It is beneath my consciousness, roiling beneath the ice.  The question is, am I willing to break the ice and look in?

Friday, August 15, 2014

Inner Walls

Inner Walls separate us.
I am surprised at my ability to build them - but I find them carefully constructed within myself.  Walls that have been constructed around almost every portion of my life.  They have not grown up naturally.  Neither were they (ultimately) put in place by anyone else other than myself.

Why do I build them?

Up to recently I would have responded that the reason I build them is to protect myself from other people, to defend against the vagaries of the moods of others (to be generous and a friend is to learn what to overlook and what to pay attention to) or the very really hurt that others sometimes can cause.  And maybe that is true in some senses and possibly for others.  But I do not think that is the real reason.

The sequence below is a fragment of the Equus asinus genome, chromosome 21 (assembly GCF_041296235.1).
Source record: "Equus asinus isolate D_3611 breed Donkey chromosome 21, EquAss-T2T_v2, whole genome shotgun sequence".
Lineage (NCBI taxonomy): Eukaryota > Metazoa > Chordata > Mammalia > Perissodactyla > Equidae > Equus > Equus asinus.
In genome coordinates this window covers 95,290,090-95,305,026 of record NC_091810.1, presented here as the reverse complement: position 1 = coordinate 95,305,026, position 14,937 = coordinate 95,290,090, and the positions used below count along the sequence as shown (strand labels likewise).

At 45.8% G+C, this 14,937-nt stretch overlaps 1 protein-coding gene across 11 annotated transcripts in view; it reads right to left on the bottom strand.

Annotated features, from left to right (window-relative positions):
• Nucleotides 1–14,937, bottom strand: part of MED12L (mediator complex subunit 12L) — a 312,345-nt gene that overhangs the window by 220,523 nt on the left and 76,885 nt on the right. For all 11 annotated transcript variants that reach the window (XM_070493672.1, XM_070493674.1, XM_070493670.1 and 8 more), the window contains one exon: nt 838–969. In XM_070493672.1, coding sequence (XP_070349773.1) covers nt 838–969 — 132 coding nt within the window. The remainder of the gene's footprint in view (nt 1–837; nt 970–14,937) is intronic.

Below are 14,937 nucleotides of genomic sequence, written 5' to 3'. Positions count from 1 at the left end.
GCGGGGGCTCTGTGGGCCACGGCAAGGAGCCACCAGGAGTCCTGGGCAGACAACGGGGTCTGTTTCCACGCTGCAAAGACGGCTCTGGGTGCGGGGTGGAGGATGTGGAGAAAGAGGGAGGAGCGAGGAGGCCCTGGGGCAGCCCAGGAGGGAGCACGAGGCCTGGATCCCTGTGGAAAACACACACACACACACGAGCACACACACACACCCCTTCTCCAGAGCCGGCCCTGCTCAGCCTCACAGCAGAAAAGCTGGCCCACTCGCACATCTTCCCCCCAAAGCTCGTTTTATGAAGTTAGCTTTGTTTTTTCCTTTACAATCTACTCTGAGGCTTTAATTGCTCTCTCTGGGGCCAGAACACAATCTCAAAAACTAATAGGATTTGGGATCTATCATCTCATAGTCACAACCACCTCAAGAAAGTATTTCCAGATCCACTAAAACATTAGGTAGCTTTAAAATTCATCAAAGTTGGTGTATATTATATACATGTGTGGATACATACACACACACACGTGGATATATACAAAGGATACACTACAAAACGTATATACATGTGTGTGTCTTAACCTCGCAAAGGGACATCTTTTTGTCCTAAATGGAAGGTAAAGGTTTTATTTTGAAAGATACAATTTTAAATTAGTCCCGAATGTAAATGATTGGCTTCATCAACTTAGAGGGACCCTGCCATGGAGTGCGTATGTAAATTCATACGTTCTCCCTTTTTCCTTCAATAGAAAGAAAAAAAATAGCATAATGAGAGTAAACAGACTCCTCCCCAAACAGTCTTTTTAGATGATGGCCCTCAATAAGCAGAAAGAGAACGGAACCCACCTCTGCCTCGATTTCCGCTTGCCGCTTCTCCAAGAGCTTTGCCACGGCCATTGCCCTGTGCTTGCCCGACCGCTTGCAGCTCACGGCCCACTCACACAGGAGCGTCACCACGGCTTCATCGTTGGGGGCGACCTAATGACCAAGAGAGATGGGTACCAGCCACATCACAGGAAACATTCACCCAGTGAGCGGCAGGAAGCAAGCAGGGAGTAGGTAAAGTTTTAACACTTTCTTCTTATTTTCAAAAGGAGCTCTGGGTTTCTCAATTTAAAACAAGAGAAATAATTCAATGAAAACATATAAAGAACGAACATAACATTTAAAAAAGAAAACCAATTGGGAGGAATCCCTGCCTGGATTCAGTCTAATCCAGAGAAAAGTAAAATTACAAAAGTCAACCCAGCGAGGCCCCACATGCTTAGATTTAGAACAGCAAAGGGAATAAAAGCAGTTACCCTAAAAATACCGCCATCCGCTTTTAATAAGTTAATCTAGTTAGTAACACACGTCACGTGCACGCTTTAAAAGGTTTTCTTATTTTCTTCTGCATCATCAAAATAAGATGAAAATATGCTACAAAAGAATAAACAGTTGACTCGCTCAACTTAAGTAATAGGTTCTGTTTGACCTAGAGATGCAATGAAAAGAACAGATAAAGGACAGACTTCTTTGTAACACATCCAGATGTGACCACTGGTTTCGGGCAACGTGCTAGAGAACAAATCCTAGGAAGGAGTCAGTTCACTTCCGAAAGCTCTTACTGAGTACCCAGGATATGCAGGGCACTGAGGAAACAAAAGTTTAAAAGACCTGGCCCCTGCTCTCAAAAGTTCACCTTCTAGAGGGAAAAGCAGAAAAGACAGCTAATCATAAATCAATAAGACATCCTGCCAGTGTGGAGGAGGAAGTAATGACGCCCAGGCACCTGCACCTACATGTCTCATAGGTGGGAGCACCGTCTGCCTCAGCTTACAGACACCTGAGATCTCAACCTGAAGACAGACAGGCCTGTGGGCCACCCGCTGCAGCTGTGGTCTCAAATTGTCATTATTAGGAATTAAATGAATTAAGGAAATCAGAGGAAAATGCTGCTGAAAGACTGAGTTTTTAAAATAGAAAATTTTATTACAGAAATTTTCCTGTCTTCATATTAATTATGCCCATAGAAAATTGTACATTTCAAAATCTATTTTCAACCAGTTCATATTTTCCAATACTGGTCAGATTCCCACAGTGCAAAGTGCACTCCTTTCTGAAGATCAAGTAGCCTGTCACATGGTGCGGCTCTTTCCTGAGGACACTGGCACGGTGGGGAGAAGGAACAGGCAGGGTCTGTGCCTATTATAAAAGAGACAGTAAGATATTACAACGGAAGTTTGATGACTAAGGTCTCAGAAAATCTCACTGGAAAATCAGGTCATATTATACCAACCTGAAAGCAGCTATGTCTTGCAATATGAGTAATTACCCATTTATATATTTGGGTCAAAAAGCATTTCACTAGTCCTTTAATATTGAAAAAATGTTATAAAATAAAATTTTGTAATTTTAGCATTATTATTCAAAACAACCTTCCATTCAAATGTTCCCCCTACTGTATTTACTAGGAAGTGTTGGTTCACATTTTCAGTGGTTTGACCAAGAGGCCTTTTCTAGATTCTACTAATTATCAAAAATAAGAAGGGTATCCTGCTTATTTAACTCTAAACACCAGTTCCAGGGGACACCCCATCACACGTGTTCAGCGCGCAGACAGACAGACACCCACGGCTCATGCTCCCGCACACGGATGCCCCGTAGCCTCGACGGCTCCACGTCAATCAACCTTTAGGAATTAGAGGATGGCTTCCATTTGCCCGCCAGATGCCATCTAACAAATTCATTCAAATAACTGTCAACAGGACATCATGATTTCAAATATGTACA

It it to protect others from myself?   Walls can not only keep things out, they can keep things in. But again, except for perhaps things I can keep of, there is not a conscious effort to protect others from me.  And so again I do not think this is the real reason.

I think I build them to protect myself from myself.

Why do I need to protect myself from myself?  It is not to protect me from myself per se that I do it - rather that I seek to protect myself from revealing something to others what will return the results that I do not want.